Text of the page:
The quality of care that a person gets now depends on way too many factors. Money is #1. If you do not have good insurance coverage, you will find it terribly difficult to find a practice that will care for you. Some say…that’s no problem…just go to the ER. The ER does not give patient centered care. They treat a problem, not the entire person. Healthcare maintenance and necessary screenings are not provided in ERs. If you cut yourself they will sew you up, but you will not get your hypertension or other chronic illness treated there. They only treat the immediate problem.

If you do have good insurance, there may be some who will take advantage of that and order studies that are not necessary. Automatically doing an MRI for back pain is not patient centered care…that would be money oriented care. MRIs are very expensive. Advil, heat alternated with ice and some gentle exercise may cure your back pain and at a much lower cost, to both you and your insurer.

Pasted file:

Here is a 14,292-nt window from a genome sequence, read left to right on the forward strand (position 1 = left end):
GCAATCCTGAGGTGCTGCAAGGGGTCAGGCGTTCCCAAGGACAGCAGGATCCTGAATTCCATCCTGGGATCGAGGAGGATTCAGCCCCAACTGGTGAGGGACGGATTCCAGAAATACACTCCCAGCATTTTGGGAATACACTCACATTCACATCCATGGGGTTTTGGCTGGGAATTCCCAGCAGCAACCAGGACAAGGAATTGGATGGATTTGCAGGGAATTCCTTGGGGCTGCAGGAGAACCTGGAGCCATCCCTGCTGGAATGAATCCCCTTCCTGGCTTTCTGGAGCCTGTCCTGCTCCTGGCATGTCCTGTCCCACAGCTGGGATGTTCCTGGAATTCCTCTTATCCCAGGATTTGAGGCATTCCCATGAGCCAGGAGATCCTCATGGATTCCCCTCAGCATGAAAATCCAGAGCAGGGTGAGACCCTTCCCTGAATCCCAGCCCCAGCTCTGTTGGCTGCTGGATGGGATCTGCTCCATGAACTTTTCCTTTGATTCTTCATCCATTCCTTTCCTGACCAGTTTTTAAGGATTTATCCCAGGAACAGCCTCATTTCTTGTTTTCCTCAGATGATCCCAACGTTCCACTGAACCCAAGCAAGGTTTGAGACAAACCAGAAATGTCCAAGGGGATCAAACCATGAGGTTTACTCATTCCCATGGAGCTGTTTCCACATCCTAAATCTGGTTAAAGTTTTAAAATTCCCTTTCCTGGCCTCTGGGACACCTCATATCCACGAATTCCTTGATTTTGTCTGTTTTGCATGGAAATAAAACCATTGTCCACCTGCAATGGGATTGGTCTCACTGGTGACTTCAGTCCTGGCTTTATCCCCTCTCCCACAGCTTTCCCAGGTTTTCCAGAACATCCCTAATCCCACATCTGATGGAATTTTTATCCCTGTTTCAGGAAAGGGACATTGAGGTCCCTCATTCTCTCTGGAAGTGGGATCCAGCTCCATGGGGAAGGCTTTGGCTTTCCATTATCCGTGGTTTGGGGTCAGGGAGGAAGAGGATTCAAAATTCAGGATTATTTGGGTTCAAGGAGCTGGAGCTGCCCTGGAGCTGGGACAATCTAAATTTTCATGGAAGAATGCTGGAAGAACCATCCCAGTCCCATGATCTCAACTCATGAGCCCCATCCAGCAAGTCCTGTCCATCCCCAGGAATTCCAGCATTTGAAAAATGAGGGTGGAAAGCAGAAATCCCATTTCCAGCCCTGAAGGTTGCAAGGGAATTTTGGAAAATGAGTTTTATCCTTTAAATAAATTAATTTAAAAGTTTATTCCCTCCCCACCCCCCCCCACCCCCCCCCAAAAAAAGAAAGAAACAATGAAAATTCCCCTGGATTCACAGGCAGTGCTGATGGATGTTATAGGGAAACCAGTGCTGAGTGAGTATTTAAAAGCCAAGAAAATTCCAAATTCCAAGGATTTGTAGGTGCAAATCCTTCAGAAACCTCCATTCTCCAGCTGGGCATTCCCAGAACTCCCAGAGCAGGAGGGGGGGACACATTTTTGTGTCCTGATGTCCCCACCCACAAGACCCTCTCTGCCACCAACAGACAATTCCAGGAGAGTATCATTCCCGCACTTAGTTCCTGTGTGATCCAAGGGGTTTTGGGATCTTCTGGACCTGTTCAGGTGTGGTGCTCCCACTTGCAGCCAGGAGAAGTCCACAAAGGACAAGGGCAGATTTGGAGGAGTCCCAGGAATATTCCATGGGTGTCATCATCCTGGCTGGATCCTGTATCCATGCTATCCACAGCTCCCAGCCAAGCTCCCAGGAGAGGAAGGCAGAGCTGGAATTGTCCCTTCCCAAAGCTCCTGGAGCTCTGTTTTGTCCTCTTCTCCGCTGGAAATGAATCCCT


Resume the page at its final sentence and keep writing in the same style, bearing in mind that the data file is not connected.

Balance is necessary for care to qualify as patient centered.
This is a list of components that I think are absolutely necessary to qualify care as Patient Centered.

1. The patient is at the hub of their care
2. The patient is revered, respected and deferred to on all decisions
3. The patient makes the final decision on care
4. Questions are encouraged and answered.
5. All alternatives, including no care at all, are discussed and the advantages and disadvantages of all.
6. Possible complications, including possible harm and or infections must be part of the discussion of alternatives. Real time patient safety and quality data will be readily available on hospitals and other healthcare settings, and on providers.
7. No one will be asked to sign an “informed consent” until they are informed.
8. All projected costs would be laid out for the patient.